How to describe complex things to the Blind

Images must be described for the blind as they cannot see them.

This is a complex task that unfortunately requires more time and brain power than classic alternative text on the web. In the following article I would like to show what you should pay attention to when describing pictures for the blind.

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Complex movements

First of all, it should be said that not only the blind, but many other persons benefit from verbal descriptions. That's not do-gooderism, it's service. Let's take the example of an athletic exercise. The best exercise book in the world struggles with two graphing problems:

It's two dimensional

At best, it can represent snapshots.

To 1. The human body is known to be three-dimensional. But an image can only ever be two-dimensional, in a book anyway. On the Internet one could still manage with all-round recordings, which I have not seen yet.

As a result, you can only record one part of the body at a time, the part that is facing the camera. Furthermore, the photographer has to decide whether he is taking a full-body shot or emphasizing a particularly important part of the body. With a full-body shot you can only see the details blurred, with a partial shot you can't see what the person is doing with their arms or legs or how they are holding their head. In a front shot, you can't see if he's straightened his back and so on.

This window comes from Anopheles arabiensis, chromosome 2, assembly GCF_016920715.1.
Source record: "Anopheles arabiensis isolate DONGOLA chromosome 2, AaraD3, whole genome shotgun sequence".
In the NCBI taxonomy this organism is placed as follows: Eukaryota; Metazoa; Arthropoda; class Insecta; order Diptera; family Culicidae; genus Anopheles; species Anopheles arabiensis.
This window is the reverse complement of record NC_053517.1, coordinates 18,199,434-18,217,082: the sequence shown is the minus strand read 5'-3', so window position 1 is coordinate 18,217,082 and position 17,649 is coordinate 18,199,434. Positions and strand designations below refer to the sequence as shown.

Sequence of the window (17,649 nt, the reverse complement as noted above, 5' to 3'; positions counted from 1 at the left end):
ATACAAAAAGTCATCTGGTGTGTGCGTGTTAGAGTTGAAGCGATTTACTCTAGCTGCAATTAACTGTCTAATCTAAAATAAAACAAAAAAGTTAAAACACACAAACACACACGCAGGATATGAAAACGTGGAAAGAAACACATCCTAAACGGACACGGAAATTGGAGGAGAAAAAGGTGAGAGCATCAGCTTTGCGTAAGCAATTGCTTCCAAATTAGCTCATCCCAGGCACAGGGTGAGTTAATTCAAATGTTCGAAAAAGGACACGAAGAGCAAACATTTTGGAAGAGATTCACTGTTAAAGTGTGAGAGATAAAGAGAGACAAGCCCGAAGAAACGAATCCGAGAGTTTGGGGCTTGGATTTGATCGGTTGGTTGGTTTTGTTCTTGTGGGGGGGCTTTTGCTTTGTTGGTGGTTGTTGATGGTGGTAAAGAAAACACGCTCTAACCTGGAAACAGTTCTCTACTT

To 2. If you don't have a video recording or a flip book, you can only depict states graphically. Since the space and patience of the athlete are limited, one is often satisfied with a representation of the starting position, the middle position and the final position. Most of the time it's even more spartan and you only show a shot of the most important position.

The procedural description is the most sensible form of description for such complex processes. This means that you first describe the starting position with all the relevant details: straight back, feet shoulder-width apart, hands stretched out straight with the backs of the hands pointing upwards and so on. If the starting position is the same for several exercises, it is sufficient to describe it once and give it a standard name such as "starting position" or "all-fours stand". If a part of the body remains unchanged during the exercise, you will notice this at the beginning: "The back always remains straight".

Then, little by little, the movements to be made with the body are described. Movements that are to occur in a specific order are described in that order. Movements that take place in parallel are of course described directly one after the other, unfortunately there is no other way.

It is also important to describe the posture that forms the end of the exercise. If this is the starting position, a reference to it is sufficient, otherwise the final position must be described in the same way as the starting position.